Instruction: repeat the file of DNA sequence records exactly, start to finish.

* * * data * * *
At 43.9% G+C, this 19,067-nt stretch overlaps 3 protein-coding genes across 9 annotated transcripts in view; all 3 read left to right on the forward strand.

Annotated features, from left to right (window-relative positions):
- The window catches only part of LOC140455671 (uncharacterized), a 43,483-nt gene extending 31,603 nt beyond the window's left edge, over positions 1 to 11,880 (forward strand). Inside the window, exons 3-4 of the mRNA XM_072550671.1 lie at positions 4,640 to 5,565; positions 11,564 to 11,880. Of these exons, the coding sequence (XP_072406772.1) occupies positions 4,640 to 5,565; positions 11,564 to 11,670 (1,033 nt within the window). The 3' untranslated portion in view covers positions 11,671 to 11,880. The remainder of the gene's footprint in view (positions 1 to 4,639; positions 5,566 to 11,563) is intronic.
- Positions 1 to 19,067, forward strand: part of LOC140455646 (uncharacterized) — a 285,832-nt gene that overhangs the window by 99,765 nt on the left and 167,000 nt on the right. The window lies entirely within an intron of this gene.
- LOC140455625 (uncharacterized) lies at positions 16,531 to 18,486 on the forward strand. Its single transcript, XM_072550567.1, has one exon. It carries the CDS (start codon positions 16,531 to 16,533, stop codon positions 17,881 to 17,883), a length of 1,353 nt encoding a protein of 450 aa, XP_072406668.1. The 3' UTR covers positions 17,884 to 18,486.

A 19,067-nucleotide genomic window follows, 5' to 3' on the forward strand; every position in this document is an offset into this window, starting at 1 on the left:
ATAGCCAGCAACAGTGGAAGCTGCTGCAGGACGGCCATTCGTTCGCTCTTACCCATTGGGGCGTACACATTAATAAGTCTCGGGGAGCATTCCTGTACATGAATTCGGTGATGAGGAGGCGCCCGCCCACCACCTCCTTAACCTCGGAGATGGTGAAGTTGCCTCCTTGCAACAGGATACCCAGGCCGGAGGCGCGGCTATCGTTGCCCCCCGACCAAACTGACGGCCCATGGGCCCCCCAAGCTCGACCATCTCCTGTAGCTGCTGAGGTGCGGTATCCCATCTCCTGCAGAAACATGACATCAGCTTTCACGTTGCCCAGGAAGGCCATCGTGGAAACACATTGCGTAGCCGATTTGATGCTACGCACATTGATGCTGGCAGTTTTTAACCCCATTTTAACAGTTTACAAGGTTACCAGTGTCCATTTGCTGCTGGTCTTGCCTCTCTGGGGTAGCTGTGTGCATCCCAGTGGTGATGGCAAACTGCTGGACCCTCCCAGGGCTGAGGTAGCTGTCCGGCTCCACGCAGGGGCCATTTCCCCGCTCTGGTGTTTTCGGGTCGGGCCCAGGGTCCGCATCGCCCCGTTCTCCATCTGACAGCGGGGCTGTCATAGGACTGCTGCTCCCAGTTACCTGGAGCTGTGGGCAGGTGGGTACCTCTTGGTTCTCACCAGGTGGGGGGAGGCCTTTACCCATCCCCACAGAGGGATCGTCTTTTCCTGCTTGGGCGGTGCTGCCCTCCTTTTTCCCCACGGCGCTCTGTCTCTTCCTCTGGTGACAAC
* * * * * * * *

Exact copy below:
At 43.9% G+C, this 19,067-nt stretch overlaps 3 protein-coding genes across 9 annotated transcripts in view; all 3 read left to right on the forward strand.

Annotated features, from left to right (window-relative positions):
- The window catches only part of LOC140455671 (uncharacterized), a 43,483-nt gene extending 31,603 nt beyond the window's left edge, over positions 1 to 11,880 (forward strand). Inside the window, exons 3-4 of the mRNA XM_072550671.1 lie at positions 4,640 to 5,565; positions 11,564 to 11,880. Of these exons, the coding sequence (XP_072406772.1) occupies positions 4,640 to 5,565; positions 11,564 to 11,670 (1,033 nt within the window). The 3' untranslated portion in view covers positions 11,671 to 11,880. The remainder of the gene's footprint in view (positions 1 to 4,639; positions 5,566 to 11,563) is intronic.
- Positions 1 to 19,067, forward strand: part of LOC140455646 (uncharacterized) — a 285,832-nt gene that overhangs the window by 99,765 nt on the left and 167,000 nt on the right. The window lies entirely within an intron of this gene.
- LOC140455625 (uncharacterized) lies at positions 16,531 to 18,486 on the forward strand. Its single transcript, XM_072550567.1, has one exon. It carries the CDS (start codon positions 16,531 to 16,533, stop codon positions 17,881 to 17,883), a length of 1,353 nt encoding a protein of 450 aa, XP_072406668.1. The 3' UTR covers positions 17,884 to 18,486.

A 19,067-nucleotide genomic window follows, 5' to 3' on the forward strand; every position in this document is an offset into this window, starting at 1 on the left:
ATAGCCAGCAACAGTGGAAGCTGCTGCAGGACGGCCATTCGTTCGCTCTTACCCATTGGGGCGTACACATTAATAAGTCTCGGGGAGCATTCCTGTACATGAATTCGGTGATGAGGAGGCGCCCGCCCACCACCTCCTTAACCTCGGAGATGGTGAAGTTGCCTCCTTGCAACAGGATACCCAGGCCGGAGGCGCGGCTATCGTTGCCCCCCGACCAAACTGACGGCCCATGGGCCCCCCAAGCTCGACCATCTCCTGTAGCTGCTGAGGTGCGGTATCCCATCTCCTGCAGAAACATGACATCAGCTTTCACGTTGCCCAGGAAGGCCATCGTGGAAACACATTGCGTAGCCGATTTGATGCTACGCACATTGATGCTGGCAGTTTTTAACCCCATTTTAACAGTTTACAAGGTTACCAGTGTCCATTTGCTGCTGGTCTTGCCTCTCTGGGGTAGCTGTGTGCATCCCAGTGGTGATGGCAAACTGCTGGACCCTCCCAGGGCTGAGGTAGCTGTCCGGCTCCACGCAGGGGCCATTTCCCCGCTCTGGTGTTTTCGGGTCGGGCCCAGGGTCCGCATCGCCCCGTTCTCCATCTGACAGCGGGGCTGTCATAGGACTGCTGCTCCCAGTTACCTGGAGCTGTGGGCAGGTGGGTACCTCTTGGTTCTCACCAGGTGGGGGGAGGCCTTTACCCATCCCCACAGAGGGATCGTCTTTTCCTGCTTGGGCGGTGCTGCCCTCCTTTTTCCCCACGGCGCTCTGTCTCTTCCTCTGGTGACAAC